Daycare owners say system glitch has kept them from being paid, threatening to shut them down – WSB-TV Channel 2

CLAYTON COUNTY, Ga. — Some daycare providers have threatened shut down in protest after a technical issue caused them to miss low-income state assistance payments. The state says it has corrected the issue but some providers say they still haven’t been paid.

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Channel 2′s Tom Jones spoke with one parent whose 3 kids attend Ms. Pam’s Precious Angels Family Childcare Center in Clayton County. “Two weeks from now if this doesn’t work, everybody is in trouble,” Harry Jefferson said.


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Jefferson says the state needs to fix whatever issues are preventing daycares from getting paid, and possibly having to shut down. “Not only does it put their livelihood in jeopardy but it puts our livelihood in jeopardy because if they can’t get funding then our kids have nowhere to go,” he said.

“This changeover is a mess,” said Tamarra Lewis Johnson, the owner of Ms. Pam’s Precious Angels Family Childcare Center.

She says she just received a payment after we aired a report about the issue. Before that Johnson said she had been waiting a month to receive funds from the state low-income assistance program called CAPS. She says the holiday season is the worst time to miss these payments.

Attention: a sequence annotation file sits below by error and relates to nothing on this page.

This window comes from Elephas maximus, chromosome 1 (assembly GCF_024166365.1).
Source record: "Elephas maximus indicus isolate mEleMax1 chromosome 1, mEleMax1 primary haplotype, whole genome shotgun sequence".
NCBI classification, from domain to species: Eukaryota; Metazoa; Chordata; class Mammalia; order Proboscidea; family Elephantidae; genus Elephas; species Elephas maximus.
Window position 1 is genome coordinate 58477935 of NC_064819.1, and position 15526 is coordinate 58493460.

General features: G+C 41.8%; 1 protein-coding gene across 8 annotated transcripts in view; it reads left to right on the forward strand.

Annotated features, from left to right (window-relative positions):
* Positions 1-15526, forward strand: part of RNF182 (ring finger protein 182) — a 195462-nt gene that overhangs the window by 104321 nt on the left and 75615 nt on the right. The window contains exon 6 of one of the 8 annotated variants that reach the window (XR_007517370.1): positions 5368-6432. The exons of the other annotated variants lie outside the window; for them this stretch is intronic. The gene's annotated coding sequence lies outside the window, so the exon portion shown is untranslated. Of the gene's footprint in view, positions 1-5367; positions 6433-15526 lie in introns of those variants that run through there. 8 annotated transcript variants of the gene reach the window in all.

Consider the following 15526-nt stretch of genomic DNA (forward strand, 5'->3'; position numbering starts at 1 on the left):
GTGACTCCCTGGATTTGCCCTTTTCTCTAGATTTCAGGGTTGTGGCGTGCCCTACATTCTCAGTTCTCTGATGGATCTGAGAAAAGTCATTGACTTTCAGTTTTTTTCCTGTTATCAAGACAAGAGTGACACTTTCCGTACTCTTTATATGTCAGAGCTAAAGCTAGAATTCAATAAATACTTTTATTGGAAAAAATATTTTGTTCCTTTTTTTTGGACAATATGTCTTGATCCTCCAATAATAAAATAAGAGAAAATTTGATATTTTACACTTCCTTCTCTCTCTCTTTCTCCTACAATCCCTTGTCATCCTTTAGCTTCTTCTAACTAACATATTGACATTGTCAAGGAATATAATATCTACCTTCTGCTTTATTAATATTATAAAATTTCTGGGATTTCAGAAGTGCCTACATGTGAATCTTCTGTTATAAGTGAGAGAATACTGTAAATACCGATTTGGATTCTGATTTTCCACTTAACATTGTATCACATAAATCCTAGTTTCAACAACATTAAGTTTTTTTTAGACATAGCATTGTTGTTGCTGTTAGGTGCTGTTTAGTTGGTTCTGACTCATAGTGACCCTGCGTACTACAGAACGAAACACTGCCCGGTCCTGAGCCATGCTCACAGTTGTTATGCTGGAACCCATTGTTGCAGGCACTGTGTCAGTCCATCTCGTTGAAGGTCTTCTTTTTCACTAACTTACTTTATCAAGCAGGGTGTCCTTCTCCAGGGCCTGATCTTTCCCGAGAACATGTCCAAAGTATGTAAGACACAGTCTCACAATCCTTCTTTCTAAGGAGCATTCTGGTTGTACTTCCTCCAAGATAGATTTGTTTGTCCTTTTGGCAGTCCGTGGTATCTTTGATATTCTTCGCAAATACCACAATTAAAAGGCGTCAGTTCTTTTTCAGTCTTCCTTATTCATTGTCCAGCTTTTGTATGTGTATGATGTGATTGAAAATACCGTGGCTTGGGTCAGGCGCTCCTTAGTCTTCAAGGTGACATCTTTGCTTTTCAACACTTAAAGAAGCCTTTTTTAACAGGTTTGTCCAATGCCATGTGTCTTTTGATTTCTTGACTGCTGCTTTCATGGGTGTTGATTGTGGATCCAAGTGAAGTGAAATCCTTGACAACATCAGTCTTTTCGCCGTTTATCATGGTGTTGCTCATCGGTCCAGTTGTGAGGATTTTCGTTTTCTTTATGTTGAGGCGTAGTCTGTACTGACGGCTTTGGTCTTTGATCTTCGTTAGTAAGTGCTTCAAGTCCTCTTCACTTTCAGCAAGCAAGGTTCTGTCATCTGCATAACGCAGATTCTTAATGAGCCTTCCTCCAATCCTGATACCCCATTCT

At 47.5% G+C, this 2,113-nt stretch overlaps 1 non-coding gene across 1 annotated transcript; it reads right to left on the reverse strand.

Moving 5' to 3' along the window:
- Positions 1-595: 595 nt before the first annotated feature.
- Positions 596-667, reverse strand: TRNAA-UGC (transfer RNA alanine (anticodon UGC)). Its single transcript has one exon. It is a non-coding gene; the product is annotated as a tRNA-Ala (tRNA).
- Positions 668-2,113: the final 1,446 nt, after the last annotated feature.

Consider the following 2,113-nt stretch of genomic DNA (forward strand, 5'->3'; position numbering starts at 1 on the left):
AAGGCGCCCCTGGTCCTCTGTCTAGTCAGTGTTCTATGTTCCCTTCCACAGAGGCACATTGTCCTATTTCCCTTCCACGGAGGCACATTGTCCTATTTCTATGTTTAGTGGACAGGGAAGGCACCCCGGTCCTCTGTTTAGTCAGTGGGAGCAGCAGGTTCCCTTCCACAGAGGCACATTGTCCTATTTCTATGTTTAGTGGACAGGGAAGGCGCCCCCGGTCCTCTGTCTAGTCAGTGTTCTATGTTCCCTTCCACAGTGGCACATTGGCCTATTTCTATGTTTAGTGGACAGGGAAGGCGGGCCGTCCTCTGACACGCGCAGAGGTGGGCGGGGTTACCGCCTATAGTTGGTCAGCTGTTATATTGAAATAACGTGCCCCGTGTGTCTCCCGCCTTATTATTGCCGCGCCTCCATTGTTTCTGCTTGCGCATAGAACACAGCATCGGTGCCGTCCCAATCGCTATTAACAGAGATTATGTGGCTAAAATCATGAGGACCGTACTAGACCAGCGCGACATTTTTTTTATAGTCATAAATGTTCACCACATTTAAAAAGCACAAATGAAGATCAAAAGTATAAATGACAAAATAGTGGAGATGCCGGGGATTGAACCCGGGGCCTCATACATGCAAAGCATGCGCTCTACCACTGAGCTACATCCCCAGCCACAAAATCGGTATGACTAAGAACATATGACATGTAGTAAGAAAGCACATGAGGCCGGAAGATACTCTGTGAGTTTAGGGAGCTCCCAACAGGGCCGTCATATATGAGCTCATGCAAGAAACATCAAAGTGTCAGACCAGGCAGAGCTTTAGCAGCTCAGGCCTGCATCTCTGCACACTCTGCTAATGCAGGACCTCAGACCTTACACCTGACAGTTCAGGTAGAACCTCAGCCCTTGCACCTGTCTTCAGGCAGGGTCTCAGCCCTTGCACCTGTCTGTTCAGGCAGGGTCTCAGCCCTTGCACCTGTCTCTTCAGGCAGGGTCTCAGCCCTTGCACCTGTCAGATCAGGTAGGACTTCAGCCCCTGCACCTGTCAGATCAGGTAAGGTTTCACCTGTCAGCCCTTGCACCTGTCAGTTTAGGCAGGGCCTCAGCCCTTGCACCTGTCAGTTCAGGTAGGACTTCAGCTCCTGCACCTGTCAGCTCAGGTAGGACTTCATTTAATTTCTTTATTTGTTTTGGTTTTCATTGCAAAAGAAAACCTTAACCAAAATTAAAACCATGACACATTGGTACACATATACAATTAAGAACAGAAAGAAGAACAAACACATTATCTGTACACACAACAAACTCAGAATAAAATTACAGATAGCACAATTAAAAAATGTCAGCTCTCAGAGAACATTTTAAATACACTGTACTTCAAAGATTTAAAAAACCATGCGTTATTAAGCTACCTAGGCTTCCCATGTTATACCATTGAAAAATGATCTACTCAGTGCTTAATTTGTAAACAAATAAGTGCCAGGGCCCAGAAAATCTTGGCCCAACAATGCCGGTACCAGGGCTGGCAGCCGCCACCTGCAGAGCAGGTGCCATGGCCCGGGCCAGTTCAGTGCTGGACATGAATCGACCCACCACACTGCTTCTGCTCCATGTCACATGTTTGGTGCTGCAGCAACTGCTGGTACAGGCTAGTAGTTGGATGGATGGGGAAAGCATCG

“Because I can’t tell my workers that I can’t pay you your money” she pointed out.

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She says some daycare providers say they may have to close if this isn’t resolved soon.

A spokesperson for the Georgia Department of Early Care and Learning — or DECAL — says there was a technical issue when it changed the management of CAPS from a third-party vendor to DECAL. Reg Griffin says that delayed payments, but says it’s been corrected and checks were issued Friday.

Johnson was elated when hers finally showed up. But she says others are still waiting. Some providers posted on a state website that they all should shut down in protest.

“But if we close down what about the parents,” Johnson reasoned. Johnson says the answer is for the state to get everything worked out so everyone can be paid. “We’re supposed to be essential workers. Our parents need us.”

Spokesman Reg Griffin says the state apologizes for the inconvenience. He says there are 70,000 kids in the program and it was a monumental task changing over. For those still experiencing issues, Griffin provided these resources:

• To contact CAPS Provider Support for any reason, email us at

• Our webpage, updated regularly, is a great resource accessible at:

• Providers may also call us at 1-833-4GACAPS (1-833-442-2277)

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